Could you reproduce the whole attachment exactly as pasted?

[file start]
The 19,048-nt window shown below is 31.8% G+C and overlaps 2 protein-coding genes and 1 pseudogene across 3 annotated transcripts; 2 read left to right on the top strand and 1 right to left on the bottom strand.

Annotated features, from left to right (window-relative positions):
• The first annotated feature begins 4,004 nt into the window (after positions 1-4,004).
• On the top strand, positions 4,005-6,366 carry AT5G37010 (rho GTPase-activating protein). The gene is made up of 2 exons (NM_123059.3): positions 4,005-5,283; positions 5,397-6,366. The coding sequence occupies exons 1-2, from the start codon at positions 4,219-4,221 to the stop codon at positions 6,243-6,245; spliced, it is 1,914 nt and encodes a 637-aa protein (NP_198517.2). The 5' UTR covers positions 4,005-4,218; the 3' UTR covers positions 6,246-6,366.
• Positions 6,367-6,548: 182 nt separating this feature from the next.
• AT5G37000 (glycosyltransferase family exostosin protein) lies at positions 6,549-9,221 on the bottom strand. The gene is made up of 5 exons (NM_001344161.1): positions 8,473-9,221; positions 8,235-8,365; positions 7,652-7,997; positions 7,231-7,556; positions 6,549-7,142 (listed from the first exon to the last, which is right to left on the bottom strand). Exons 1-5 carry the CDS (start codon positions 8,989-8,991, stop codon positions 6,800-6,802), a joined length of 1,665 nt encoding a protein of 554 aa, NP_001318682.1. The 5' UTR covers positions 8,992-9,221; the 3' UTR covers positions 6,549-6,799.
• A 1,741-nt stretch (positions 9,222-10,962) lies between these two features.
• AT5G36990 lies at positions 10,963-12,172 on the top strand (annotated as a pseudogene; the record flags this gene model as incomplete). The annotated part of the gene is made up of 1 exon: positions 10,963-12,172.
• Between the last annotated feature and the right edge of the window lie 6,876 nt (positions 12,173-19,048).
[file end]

The 19,048-nt window shown below is 31.8% G+C and overlaps 2 protein-coding genes and 1 pseudogene across 3 annotated transcripts; 2 read left to right on the top strand and 1 right to left on the bottom strand.

Annotated features, from left to right (window-relative positions):
• The first annotated feature begins 4,004 nt into the window (after positions 1-4,004).
• On the top strand, positions 4,005-6,366 carry AT5G37010 (rho GTPase-activating protein). The gene is made up of 2 exons (NM_123059.3): positions 4,005-5,283; positions 5,397-6,366. The coding sequence occupies exons 1-2, from the start codon at positions 4,219-4,221 to the stop codon at positions 6,243-6,245; spliced, it is 1,914 nt and encodes a 637-aa protein (NP_198517.2). The 5' UTR covers positions 4,005-4,218; the 3' UTR covers positions 6,246-6,366.
• Positions 6,367-6,548: 182 nt separating this feature from the next.
• AT5G37000 (glycosyltransferase family exostosin protein) lies at positions 6,549-9,221 on the bottom strand. The gene is made up of 5 exons (NM_001344161.1): positions 8,473-9,221; positions 8,235-8,365; positions 7,652-7,997; positions 7,231-7,556; positions 6,549-7,142 (listed from the first exon to the last, which is right to left on the bottom strand). Exons 1-5 carry the CDS (start codon positions 8,989-8,991, stop codon positions 6,800-6,802), a joined length of 1,665 nt encoding a protein of 554 aa, NP_001318682.1. The 5' UTR covers positions 8,992-9,221; the 3' UTR covers positions 6,549-6,799.
• A 1,741-nt stretch (positions 9,222-10,962) lies between these two features.
• AT5G36990 lies at positions 10,963-12,172 on the top strand (annotated as a pseudogene; the record flags this gene model as incomplete). The annotated part of the gene is made up of 1 exon: positions 10,963-12,172.
• Between the last annotated feature and the right edge of the window lie 6,876 nt (positions 12,173-19,048).